Figure 6. A case of ALK-IHC positive small cell lung cancer. A lung nodule was biopsied from the 83-year-old female smoker. H&E section (A) shows typical morphology of small cell lung cancer and CD56/NCAM and synaptophysin were positive. Although it is little reports of SCLC with ALK fusion, the tumor cells were positive for ALK immunohistochemistry using clone 5A4 and Envision FLEX+ (B). No gene rearrangement and chimeric transcript of EML4–ALK have been detected, respectively.
Figure 7. A pitfall of false negative immunohistochemistry in the mucinous component of adenocarcinoma, including signet ring cell carcinoma. Although the adenocarcinoma (A) was confirmed to harbor ALK fusion with both FISH and RT-PCR, immunohistochemistry using clone D5F3 and Envision FLEX+ showed various intensity of positive reactions (B). An upper part of the tumor cells (D) presented strong positivity, while the lower part showing signet ring cell carcinoma morphology appeared to be negative (C). Large amount of intracellular mucin pushes out cell cytoplasm outward to the rim. This false negative reaction does not indicate heterogeneity of ALK fusion, because split signals was demonstrated in both components.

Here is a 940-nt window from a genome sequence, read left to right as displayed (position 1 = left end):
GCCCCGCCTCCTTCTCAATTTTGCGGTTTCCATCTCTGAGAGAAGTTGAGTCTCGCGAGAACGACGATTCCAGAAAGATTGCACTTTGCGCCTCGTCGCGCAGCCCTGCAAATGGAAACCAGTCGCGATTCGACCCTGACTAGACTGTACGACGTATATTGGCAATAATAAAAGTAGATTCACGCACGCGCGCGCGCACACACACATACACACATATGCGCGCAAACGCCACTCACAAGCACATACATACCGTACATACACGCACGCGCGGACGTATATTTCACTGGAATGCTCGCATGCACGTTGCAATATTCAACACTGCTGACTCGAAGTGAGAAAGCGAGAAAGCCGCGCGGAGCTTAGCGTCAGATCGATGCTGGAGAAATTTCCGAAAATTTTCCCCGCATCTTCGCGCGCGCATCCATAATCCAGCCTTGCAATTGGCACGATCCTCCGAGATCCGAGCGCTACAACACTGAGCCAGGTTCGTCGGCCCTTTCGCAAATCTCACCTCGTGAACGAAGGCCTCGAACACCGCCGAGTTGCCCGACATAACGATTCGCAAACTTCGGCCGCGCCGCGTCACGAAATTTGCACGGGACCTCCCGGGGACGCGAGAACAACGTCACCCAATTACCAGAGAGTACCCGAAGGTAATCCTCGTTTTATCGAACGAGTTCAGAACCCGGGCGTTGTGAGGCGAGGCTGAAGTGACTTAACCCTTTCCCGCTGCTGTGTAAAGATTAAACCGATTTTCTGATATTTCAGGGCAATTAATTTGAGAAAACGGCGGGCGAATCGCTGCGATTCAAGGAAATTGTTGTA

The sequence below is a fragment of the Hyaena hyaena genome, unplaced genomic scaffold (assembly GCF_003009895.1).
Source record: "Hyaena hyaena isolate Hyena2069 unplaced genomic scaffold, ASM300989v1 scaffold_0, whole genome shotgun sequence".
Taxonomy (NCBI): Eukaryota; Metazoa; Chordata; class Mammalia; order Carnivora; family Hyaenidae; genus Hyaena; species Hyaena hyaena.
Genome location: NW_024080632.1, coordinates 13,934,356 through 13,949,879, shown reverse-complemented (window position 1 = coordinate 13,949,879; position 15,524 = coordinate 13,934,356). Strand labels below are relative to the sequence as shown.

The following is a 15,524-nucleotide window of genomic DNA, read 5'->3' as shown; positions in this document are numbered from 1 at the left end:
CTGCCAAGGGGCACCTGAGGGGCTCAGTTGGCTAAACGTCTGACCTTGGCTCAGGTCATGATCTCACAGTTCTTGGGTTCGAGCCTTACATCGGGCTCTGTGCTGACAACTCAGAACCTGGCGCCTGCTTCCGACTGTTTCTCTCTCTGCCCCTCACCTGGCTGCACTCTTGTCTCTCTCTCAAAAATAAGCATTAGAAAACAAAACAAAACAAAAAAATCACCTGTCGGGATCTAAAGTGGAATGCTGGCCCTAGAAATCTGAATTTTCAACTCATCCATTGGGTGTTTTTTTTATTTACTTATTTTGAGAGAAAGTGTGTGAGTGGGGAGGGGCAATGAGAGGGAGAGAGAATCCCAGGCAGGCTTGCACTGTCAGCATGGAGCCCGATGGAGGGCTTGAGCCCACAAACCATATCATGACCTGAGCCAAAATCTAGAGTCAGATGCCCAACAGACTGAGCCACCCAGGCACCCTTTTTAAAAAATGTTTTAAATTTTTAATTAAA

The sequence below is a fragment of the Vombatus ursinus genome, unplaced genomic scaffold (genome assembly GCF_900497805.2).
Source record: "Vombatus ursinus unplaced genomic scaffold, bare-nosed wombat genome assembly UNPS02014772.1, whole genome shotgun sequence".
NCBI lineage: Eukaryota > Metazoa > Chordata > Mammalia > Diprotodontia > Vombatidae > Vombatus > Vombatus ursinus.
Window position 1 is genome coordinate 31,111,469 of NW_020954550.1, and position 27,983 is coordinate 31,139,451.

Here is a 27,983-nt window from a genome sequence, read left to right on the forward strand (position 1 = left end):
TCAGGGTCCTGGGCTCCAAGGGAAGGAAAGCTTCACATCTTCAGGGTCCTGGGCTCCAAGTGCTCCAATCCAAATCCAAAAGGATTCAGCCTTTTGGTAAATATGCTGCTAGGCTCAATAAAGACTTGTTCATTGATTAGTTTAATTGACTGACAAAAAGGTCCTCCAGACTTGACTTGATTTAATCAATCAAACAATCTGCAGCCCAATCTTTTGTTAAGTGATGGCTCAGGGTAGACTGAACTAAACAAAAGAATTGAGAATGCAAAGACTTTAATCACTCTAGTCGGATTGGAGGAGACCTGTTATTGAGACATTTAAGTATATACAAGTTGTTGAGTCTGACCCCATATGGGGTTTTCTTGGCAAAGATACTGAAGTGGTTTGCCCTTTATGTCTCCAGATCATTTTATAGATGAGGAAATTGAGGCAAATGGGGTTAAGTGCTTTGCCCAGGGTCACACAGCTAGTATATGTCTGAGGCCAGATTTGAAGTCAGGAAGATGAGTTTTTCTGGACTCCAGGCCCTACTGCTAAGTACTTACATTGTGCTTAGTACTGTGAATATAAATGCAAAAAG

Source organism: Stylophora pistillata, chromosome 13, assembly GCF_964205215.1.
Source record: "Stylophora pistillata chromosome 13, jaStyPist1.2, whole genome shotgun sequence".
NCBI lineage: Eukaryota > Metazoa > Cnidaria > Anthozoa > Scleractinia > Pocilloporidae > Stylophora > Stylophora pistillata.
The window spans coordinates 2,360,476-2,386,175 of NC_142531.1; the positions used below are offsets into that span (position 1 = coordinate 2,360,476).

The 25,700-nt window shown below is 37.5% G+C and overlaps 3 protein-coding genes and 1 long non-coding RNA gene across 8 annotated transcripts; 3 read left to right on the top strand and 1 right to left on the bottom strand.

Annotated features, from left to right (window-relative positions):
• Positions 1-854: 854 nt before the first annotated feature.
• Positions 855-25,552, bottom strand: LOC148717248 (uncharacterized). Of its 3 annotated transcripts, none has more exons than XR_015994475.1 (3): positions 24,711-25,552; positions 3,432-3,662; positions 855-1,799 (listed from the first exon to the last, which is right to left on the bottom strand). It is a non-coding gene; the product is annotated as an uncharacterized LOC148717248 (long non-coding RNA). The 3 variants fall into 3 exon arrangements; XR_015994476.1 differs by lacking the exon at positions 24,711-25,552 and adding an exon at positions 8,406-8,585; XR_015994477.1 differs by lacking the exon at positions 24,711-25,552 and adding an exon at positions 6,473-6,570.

ALK Testing Guidelines by the Japanese Lung Cancer Society